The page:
Pate de Verre
|For a brief history of pate de verre and kiln
casting, click here.
|Pate de verre, or paste of glass, the
technique of pressing
glass powders or frits, crushed glass the consistancy of sand, into a
mold, is a detailed and difficult form of
kiln casting. However, it is the use of these fine frits that give pate
de verre its distinctive luster and allows for specific placement of
colors in the mold.
Pate de verre utilizes the 'lost wax' casting method that
other art objects are made of, from bronze sculpture to gold and silver
|Each piece starts with a wax model. The model
can be an original carving or a duplicate made from a reproduction mold
that is poured around the original carving or object.
A model is an exact replica of the finished piece and can take anywhere
from a couple of hours to 15 or 20 or more to construct and/or carve
depending on how big and complex it is.
|I use wax for my models as opposed to other
molds can be made from because my work has undercuts which make it
impossible to remove the model without damaging the mold.
I use a microcrystalline wax which is a dark brown that looks very much
like chocolate and contruct my models by pouring the melted wax into
shapes or sheets or small reproduction molds, combining elements,
carving and smoothing and polishing using a variety of tools.
|When the model is ready, it is glued down
onto a surface so it won't float and a dam or cottle is constructed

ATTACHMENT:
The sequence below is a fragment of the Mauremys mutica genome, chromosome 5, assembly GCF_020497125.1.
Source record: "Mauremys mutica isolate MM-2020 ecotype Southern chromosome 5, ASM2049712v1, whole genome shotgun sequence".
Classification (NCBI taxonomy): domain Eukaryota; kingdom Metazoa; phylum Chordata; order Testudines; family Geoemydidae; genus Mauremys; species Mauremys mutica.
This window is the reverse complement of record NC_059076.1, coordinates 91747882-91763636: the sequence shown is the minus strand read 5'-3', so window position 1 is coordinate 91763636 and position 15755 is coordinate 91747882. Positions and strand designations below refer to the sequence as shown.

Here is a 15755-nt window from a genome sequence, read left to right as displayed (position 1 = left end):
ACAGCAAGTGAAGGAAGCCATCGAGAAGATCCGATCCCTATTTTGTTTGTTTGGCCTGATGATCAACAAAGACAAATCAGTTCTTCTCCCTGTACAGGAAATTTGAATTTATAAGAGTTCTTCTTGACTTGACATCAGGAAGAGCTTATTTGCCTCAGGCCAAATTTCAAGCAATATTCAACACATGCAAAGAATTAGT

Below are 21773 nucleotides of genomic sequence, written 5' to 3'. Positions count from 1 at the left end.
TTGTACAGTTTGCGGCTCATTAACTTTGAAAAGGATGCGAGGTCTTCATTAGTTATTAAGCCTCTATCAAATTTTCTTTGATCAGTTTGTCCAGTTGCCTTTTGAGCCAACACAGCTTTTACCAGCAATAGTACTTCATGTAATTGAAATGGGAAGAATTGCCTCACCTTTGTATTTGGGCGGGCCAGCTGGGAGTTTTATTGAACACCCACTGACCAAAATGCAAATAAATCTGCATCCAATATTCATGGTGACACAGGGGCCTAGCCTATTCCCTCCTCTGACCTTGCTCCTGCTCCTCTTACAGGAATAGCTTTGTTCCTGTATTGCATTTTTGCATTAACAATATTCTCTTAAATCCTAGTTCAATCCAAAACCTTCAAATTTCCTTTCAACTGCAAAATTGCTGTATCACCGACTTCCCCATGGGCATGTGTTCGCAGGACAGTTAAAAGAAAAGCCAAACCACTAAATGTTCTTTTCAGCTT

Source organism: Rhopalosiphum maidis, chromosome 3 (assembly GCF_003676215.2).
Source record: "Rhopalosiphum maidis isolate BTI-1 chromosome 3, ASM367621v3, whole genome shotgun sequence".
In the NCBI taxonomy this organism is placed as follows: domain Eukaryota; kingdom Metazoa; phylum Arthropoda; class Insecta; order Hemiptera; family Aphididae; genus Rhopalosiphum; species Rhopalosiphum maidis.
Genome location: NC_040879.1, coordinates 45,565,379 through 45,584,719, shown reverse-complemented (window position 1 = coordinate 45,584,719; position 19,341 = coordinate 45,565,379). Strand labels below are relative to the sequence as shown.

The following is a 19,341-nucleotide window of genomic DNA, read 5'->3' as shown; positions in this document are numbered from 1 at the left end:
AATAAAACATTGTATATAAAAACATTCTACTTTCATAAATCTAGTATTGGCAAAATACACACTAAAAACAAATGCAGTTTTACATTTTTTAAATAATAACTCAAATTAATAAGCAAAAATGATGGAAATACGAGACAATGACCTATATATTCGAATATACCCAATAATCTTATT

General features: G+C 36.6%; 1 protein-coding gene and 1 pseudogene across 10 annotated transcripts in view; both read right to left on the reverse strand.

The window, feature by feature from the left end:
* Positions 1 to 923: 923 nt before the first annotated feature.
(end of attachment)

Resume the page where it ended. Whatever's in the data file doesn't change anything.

around it. This can be any water resistant material like plywood or
sheet metal or clay but we generally use pieces of plate glass because
we have a lot of that around here.
All the seams need to be sealed to prevent the investment, the
plaster/silica mold material, from leaking out when it is poured around
|Pouring the investment. It takes about an
hour for it to set up.
|When the investment is set, the dam is
removed. The wax model is now encased in the plaster/silica investment.
|The wax model is then steamed out of the
mold, hence the term
'lost wax'. At this point the model is gone forever and the mold is
ready to be cleaned up and repaired if necessary.
|The molds are now ready to fill with glass
powders and frit.
glass required to fill the mold is calculated and the colors are
selected and weighed out into appropriate amounts. Frit crushed glass
about the consistancy of powder or fine sand is mixed with a binding
agent, we use a dilute solution of gum arabic, to form a sort of glass
paste and the colored frit is placed
selectively into the mold with small spoons, scoops, and spatulas.
all the glass has been placed in the mold, it is set in
the kiln and slowly brought up to casting
temperature, 1400 - 1550 degrees, where it stays until the glass has
melted and filled all the negative spaces in the mold. After the hold
at casting temperature, it is reduced to the annealing
temperature where it must rest awhile. Finally the kiln is slowly
cooled over a period of many hours or days - the larger the piece, the
longer it takes. If the kiln is heated too fast, the mold will crack
and the molten glass will run out, if it is cooled down too rapidly,
the piece will
crack. When the kiln has returned to room temperatue, it can be removed
from the kiln.
|After firing the mold material, which now is
soft like chalk, is carefully removed from the cast glass and the piece
|The amount of cold work required varies with
piece and depends on how well it cast among other considerations.
Excess glass is ground off using a flat lap. Finally, sharp points and
rough spots are removed with
diamond grinding bits and the surface is smoothed out with grit
impregnated polishing points.